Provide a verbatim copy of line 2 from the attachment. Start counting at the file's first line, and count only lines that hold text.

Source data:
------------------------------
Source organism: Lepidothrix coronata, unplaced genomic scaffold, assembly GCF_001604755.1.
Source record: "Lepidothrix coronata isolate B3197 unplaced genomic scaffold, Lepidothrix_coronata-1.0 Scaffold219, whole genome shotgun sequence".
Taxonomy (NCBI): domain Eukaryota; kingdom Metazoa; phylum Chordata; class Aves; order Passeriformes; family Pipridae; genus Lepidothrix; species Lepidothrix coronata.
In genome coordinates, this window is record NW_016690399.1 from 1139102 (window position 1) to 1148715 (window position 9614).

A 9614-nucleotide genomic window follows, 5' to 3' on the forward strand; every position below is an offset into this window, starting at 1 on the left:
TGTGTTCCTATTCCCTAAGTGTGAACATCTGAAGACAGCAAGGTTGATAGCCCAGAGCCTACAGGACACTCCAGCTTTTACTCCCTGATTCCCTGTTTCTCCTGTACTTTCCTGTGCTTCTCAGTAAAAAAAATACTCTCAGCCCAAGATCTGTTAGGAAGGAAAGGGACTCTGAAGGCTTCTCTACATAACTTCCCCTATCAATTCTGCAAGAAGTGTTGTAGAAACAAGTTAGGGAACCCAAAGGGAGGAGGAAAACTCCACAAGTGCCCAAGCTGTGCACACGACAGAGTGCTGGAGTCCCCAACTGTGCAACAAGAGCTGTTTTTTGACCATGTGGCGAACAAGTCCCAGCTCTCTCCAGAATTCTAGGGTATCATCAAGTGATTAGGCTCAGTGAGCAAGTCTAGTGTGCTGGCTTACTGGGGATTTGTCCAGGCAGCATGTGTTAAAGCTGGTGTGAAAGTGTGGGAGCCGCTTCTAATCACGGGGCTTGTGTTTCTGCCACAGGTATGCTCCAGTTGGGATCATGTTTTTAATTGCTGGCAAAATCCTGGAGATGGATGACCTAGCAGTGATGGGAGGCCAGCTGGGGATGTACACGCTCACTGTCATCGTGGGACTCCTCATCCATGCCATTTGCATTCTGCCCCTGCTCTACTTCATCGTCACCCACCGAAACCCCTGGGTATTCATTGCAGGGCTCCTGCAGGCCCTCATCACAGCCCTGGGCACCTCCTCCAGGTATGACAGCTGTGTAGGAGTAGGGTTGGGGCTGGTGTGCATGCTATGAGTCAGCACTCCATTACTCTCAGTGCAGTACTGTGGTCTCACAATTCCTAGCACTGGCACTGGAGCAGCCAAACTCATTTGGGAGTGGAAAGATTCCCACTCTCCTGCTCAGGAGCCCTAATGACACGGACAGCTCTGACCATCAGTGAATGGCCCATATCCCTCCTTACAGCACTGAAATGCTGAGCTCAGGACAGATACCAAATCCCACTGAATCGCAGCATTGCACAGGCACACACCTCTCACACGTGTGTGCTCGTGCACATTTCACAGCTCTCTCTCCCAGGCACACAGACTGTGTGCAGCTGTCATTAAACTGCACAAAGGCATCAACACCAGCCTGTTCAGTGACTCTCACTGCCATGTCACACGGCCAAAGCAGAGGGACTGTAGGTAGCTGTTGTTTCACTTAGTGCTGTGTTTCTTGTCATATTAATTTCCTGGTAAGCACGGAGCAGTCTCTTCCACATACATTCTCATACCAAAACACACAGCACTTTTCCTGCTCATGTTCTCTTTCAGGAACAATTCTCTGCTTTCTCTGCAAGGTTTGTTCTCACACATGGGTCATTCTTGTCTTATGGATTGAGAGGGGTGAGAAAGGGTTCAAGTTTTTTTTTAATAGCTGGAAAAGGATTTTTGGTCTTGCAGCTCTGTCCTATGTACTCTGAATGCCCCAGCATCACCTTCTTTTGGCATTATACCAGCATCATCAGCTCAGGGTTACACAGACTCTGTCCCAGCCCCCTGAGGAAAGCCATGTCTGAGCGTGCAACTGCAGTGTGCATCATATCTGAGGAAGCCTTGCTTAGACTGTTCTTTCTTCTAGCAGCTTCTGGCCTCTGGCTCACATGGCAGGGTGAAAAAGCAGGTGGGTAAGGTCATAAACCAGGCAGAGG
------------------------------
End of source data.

Source record: "Lepidothrix coronata isolate B3197 unplaced genomic scaffold, Lepidothrix_coronata-1.0 Scaffold219, whole genome shotgun sequence".